what i was thinking of is most languages. having used various ides for python, elixir, and f#, i have been rather unimpressed with IDE offerings from these languages. dr. racket is indeed nice and easy to use but is rather frustratingly un-performant. clojure's IDEs look so nice and clojure is very enticing, but i just don't want to live on the jvm and in java land.


Racket has some of the best documentation I've ever seen and is a joy to use. I don't use it, but DrRacket is also a great IDE -- especially for beginners.

I wish either Racket was more widely used in industry or I had more time/energy/excuses to use it.


Scribble documentation rendered as HTML is alright, but I wish there was better support for accessing that documentation in your editor. Racket Guide and Racket Reference are both very well written though.


In DrRacket, when the cursor is on an identifier, you can hover over the big arrow at the top right corner of the definition window. A popup will appear showing basic usage of functions / macros without detailed explanation. However, you can click "read more..." which will open up the full documentation in a browser. Also, this documentation is installed locally and does not require the internet.


The documentation is beautiful but is far from complete, API's lack examples and if you do a search there is confusion about which module the function refers to. I find Clojure and Common Lisp documentation quite complete for a lisp. I also find Ruby docs have tons of example code in its docs. Though I agree none is as beautiful as racket docs.


While I can certainly believe that more examples are needed, the second issue I don't understand. If you search for something, it tells you exactly what module it's from: https://docs.racket-lang.org/search/index.html?q=call-in-con for example.


Yeah, the "provided from <module>" part has been there for a long time.


Happy birthday!

Looking forward to Racket CS as main implementation.

The talks done by the Racket team are always interesting to watch.


Well this is a Birthday year for many languages. 1995 must be some super anomaly year Ruby, Java, Javascript, PHP, Delphi and Racket all were invented in the same year.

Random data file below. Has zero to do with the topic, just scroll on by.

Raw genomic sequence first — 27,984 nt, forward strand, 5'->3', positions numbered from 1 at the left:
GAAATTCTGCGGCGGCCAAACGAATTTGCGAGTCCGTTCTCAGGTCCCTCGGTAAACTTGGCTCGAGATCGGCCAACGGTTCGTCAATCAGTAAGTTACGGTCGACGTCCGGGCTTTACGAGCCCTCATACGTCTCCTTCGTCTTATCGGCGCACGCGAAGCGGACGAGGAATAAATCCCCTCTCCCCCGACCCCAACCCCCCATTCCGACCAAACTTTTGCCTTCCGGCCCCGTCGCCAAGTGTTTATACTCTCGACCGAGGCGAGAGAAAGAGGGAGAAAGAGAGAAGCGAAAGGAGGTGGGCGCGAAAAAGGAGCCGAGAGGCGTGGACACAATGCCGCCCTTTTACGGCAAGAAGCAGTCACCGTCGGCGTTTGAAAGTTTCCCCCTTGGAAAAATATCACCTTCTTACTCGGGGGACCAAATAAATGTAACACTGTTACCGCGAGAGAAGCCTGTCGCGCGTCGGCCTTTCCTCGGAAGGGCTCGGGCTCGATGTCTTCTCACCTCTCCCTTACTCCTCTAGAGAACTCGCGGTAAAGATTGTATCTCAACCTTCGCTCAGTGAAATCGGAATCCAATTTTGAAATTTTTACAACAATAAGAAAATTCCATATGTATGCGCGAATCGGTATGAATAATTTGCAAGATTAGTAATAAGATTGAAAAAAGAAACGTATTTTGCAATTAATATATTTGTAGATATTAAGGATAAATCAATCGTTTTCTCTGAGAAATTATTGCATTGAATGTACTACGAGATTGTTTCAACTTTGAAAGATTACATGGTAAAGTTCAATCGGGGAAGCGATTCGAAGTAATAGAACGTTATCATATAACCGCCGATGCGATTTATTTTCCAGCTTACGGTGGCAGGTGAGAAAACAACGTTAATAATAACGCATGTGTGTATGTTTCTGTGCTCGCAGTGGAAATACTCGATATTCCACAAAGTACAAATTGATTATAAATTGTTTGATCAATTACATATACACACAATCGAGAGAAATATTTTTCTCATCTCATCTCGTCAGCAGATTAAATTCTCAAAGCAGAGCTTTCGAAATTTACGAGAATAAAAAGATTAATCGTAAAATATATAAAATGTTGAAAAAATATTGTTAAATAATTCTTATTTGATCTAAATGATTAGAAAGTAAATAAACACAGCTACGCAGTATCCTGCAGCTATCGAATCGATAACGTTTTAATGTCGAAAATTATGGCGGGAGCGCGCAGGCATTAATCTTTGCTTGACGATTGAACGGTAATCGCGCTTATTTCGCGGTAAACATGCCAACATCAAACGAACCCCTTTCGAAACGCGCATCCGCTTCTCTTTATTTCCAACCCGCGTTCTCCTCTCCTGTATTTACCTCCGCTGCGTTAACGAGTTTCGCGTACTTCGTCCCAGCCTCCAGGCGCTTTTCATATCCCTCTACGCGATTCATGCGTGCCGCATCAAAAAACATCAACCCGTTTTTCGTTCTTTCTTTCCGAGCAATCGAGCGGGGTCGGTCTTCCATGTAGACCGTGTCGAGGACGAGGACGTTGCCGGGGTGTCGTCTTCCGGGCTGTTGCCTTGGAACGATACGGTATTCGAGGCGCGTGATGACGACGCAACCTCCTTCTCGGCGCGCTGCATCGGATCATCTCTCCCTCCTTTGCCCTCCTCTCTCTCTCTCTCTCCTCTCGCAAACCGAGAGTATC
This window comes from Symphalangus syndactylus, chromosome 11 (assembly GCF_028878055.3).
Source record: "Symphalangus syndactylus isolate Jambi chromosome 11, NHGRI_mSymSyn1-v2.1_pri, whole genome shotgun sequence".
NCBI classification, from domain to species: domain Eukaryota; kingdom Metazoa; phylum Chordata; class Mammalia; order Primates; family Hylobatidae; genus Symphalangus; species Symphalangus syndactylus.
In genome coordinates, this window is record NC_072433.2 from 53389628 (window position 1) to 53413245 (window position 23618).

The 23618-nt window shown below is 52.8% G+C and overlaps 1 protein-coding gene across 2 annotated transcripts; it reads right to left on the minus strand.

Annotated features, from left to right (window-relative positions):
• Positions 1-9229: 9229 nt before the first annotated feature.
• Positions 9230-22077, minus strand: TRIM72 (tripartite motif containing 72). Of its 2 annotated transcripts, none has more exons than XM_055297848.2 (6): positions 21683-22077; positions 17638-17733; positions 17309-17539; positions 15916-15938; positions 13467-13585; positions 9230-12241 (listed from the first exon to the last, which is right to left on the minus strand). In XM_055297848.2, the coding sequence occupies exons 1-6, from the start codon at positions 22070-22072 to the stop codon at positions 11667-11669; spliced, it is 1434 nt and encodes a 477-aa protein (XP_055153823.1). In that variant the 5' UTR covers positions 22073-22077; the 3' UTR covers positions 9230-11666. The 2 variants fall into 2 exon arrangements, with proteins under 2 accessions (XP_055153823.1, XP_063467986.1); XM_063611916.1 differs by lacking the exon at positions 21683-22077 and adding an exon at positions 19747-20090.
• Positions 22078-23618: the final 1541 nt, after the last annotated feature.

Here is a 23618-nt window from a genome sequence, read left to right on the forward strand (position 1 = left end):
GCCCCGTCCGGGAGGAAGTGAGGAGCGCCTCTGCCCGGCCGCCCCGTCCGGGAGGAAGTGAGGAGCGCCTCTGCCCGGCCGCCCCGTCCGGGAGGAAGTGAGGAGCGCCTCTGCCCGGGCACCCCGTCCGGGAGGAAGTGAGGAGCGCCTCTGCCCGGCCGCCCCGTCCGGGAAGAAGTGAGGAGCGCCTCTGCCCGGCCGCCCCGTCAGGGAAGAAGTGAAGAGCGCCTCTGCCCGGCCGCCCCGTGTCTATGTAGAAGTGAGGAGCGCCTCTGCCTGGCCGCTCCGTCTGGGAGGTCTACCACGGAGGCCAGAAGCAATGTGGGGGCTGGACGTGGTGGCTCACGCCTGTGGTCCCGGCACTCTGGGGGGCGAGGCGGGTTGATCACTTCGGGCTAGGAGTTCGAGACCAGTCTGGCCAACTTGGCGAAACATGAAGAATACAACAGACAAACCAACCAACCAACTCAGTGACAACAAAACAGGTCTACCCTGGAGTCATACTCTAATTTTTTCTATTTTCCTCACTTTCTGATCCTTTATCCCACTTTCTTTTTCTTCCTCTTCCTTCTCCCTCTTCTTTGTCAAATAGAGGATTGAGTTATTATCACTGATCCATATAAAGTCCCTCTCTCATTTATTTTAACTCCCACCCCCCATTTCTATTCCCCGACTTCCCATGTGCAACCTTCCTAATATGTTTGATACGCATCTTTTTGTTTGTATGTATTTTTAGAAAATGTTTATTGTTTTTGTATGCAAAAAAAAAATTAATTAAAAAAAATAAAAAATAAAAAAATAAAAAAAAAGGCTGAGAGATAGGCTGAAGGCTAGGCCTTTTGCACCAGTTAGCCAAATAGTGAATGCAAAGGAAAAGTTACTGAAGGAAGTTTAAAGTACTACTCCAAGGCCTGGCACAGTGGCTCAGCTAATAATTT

I don't think it's a coincidence that the mid-90s was a hot time for language design: the CGI-bin protocol of the Web suddenly made it possible to write code in any language you wanted and distribute the results, even with a loosely graphical interface, painlessly to clients (in the sense they didn't need to install anything). I call it the "Cambrian explosion of languages".

Though Racket was not created for that purpose, it's unsurprising that many others from that era were linked to the Web.


Perhaps you are right, I was just just 11 when these languages were invented so I really lack any context.


What I learned from studying Racket is that I can now only reluctantly forego functional programming languages in all contexts personal and professional.


Why forego at all? (-:


How does Racket compare to Clojure? Anyone knows both worlds and would like to give some infos? I know Clojure is JVM based, one of those new languages built on Java technology (the others being Scala and Groovy). So very solid tech used by the likes of Soundcloud or young startups like RoamResearch. But Racket? Mostly education?


There is very little commercial use of Racket. I've used it several times to make little GUI apps to deploy on multiple platforms, and it excels at that.

Probably the best way to think about the two of them is that Clojure is a focused language design, and the assumption is that you stay in the language and extend it with macros. Racket is an environment for generating languages. The assumption is that you will build language variants to do various tasks.


Very little commercial use of Racket is maybe an understatement. A few notes to people thinking about commercial use of Racket...

The big customer of my consulting business (public sector) did amazing "force multiplier" things with Racket and my help, even when many general-purpose libraries had to be built in-house. But there were virtually no other prospective clients in that niche after over a decade.

There are a few organizations who use Racket to great production effect. But two problems for consulting&employment for those:

* Their generally one-person teams could usually do everything that's needed, and perhaps some developers prefer that;

* When they would like additional help, they generally didn't have the money/authority to pay HCOLA developers.

I tried half-heartedly for a few years to promote the idea of doing one's startup prototype with Racket. But the browser-side and iOS&Android app stories aren't there yet. And my own startup, I self-funded too long before my co-founder and I realized we should've found a CEO to court funding months earlier.